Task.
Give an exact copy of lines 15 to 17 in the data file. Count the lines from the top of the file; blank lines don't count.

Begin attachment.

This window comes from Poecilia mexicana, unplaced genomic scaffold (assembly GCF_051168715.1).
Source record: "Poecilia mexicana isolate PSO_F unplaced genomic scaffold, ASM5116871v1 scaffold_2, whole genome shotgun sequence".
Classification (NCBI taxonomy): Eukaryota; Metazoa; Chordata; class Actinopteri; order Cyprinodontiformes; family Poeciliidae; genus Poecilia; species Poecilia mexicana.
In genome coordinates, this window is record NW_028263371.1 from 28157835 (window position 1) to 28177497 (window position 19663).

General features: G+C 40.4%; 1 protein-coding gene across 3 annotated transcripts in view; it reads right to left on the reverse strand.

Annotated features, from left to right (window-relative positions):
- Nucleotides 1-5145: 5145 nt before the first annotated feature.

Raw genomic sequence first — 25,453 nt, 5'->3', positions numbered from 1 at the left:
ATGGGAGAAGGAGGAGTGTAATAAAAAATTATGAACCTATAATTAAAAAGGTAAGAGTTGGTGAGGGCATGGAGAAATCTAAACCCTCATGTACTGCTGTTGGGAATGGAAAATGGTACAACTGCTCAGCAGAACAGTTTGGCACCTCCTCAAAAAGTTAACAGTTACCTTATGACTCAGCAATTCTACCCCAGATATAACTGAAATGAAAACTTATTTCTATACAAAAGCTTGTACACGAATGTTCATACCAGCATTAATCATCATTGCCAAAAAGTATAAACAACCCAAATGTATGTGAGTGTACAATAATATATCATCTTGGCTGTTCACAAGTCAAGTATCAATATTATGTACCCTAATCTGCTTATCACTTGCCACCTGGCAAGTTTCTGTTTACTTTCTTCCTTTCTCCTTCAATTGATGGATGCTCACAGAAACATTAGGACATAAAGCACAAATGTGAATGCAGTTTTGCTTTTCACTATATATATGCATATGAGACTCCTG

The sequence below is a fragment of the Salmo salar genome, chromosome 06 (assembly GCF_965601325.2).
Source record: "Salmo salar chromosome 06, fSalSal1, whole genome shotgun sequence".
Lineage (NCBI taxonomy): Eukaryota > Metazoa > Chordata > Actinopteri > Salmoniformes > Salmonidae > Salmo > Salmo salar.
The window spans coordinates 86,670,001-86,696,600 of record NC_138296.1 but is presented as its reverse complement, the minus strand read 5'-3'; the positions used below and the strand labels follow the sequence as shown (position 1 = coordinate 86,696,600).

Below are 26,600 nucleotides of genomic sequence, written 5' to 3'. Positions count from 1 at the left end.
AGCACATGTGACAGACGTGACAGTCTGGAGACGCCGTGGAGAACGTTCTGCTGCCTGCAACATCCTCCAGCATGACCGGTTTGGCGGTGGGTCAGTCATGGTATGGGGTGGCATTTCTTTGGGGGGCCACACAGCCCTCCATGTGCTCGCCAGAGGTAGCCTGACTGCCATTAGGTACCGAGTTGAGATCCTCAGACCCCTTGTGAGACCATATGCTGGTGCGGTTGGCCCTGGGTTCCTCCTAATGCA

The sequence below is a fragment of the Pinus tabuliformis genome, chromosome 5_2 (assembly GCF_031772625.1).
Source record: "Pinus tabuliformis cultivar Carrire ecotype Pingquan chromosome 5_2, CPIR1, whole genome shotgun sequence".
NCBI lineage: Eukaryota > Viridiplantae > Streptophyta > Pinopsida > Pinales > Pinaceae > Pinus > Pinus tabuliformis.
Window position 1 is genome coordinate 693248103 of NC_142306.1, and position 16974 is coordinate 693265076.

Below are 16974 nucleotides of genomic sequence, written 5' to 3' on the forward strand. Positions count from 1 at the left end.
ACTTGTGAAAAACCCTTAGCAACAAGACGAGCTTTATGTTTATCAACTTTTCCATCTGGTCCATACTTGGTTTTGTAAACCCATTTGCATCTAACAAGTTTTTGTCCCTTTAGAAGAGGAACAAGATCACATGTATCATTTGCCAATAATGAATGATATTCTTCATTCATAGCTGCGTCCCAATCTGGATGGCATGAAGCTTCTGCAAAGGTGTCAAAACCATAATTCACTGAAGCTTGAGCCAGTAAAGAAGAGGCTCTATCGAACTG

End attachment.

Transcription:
AGCACATGTGACAGACGTGACAGTCTGGAGACGCCGTGGAGAACGTTCTGCTGCCTGCAACATCCTCCAGCATGACCGGTTTGGCGGTGGGTCAGTCATGGTATGGGGTGGCATTTCTTTGGGGGGCCACACAGCCCTCCATGTGCTCGCCAGAGGTAGCCTGACTGCCATTAGGTACCGAGTTGAGATCCTCAGACCCCTTGTGAGACCATATGCTGGTGCGGTTGGCCCTGGGTTCCTCCTAATGCA

The sequence below is a fragment of the Pinus tabuliformis genome, chromosome 5_2 (assembly GCF_031772625.1).
Source record: "Pinus tabuliformis cultivar Carrire ecotype Pingquan chromosome 5_2, CPIR1, whole genome shotgun sequence".